Monday, June 18, 2018


The smell of damp earth is healing to the soul. I spent the morning turning over soil and pulling weeds. The previous two nights of soft rain broke a drought that almost killed the plants I’ve loved and nurtured for many years. A week ago, I decided to water the brown grass and give a soft soaking to bushes, and trees. At first, I felt guilty because water is sacred in this semi-arid land and everyone else in the neighborhood is living a water conserving life with dry earth and yellow grass. Then I remembered something I’d experienced in the past. When I water the plants, clouds appear. Perhaps it is because like attracts like, or perhaps the coming clouds speak to my instincts before consciousness receives the message. The important point, is that I couldn’t stand the drought anymore, acted on it and the rains came. Nature is a great teacher.
A week ago the green was brown.

“Energy flows where attention goes.” This is a popular saying but despite its simplicity, we seldom know how to apply it. Our attempts to be rational law abiding and factual according to common wisdom sometimes goes against natural laws. I’m still working on the application of this cosmic principle.

It isn’t unusual to feel depressed or sad in the month preceding one’s Birthday.  However, this year I had quite a dip. It seemed like my whole life had been a useless struggle to climb a hill covered in wet slippery clay and now I was still at the base tired and much older but without visible progress.  Then it occurred to me that I held hopes and expectations for many years that I would eventually achieve certain goals.  Then it occurred to me that the important question was; were these goals based on inner truth, or on assumptions about what success should resemble. 

 Still, that earlier feeling of powerlessness and insignificance required more than improving the garden.  I haven’t improved the world by holding consciousness raising workshops, running campaigns for saving nature, interviewing important people,  starting a charity, or being a top artist but the warm mud, little insects I turned up with my shovel and the intimacy of physical contact with Mother Earth literally brought me back to real life. 

I regret that it’s unlikely that I will ever travel to Europe or Asia, and even a trip out of state isn’t practical right now. However, I acknowledge that nothing in my current life seemed possible a decade ago.  Life isn’t predictable so no use responding emotionally to a possible outcome before its real.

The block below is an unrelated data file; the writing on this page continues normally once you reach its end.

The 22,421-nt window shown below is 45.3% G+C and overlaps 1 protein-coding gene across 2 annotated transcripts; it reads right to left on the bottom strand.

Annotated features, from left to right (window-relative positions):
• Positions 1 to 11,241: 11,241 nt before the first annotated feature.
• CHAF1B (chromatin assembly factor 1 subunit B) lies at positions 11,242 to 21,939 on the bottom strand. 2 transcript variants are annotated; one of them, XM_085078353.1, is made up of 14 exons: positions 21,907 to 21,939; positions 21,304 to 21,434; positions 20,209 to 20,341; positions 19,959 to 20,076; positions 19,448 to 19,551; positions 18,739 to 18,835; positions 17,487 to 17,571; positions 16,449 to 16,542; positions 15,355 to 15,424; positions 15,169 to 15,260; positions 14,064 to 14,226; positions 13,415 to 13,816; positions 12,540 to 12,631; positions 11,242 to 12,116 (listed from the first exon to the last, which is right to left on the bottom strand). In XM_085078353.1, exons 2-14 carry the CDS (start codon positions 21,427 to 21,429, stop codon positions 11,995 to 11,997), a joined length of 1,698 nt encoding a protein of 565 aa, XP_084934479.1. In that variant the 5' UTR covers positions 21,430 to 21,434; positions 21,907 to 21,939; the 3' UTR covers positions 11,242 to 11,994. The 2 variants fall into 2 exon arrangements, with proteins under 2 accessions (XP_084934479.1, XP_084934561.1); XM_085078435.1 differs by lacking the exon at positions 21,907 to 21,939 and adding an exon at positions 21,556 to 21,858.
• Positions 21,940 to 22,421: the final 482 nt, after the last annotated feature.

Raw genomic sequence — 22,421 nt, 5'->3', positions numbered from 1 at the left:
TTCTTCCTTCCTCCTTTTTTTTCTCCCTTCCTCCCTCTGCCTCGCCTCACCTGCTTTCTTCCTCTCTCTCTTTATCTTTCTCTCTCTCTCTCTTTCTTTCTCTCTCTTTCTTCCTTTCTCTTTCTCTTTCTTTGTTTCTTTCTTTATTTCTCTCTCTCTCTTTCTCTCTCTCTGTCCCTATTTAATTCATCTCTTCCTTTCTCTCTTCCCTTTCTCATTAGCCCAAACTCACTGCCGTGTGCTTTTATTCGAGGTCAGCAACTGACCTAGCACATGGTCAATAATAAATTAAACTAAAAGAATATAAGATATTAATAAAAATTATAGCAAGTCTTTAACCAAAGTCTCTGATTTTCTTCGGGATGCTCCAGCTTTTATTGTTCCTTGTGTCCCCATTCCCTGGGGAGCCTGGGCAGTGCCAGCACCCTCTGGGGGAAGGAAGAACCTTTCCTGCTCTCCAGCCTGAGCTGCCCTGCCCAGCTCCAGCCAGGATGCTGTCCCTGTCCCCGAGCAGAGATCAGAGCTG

However, reality itself is a pretty tricky shapeshifter. The best and the worst of humanity seem to be in constant moral combat over reality. Yet opposition never wins the wars since each side sees itself as the right side. Lacking final resolution defeat and victory are temporary. It reminds me of a saying my grandmother often used: “He who is convinced against his will is of the same opinion still.”  

While walking in and out of the house during the day, I caught bits of TV news, political interviews and opinions that PQ was watching. It reminded me that hate is another kind of attraction and its magnetic grip is currently holding the media hostage. They expect to put their world back the way it was by analyzing and criticizing. I don’t like the way things are unfolding in the government either, but I feel uneasy with this obsessive attraction. It reminds me of the way moths can’t resist flying into electric lights even if it kills them. Too often while fighting an enemy; we succumb to taking on their ways. If it goes unchecked, we become just a mirror of what we find horrific. 

Again, this is all very tricky. We can’t ignore moral issues in good faith. Today’s news focused on the inhumane practice of separating the children of refugees seeking asylum in the U.S. from their parents. This practice is horrible and it will likely create emotional scars for life.  It reveals that our nation has serious heart trouble, and this involves lack of empathy and a lack of courage. No amount of rational efficiency can compensate for a frozen heart.

The heart is the locus of intention. It mediates between the lower chakras based on instinct and the upper chakras connecting us to higher mind and offering a perspective beyond the individual. A sick or undeveloped heart doesn’t properly deliver life force throughout the body on the physical level and throughout the emotional body connecting us to the rest of the world.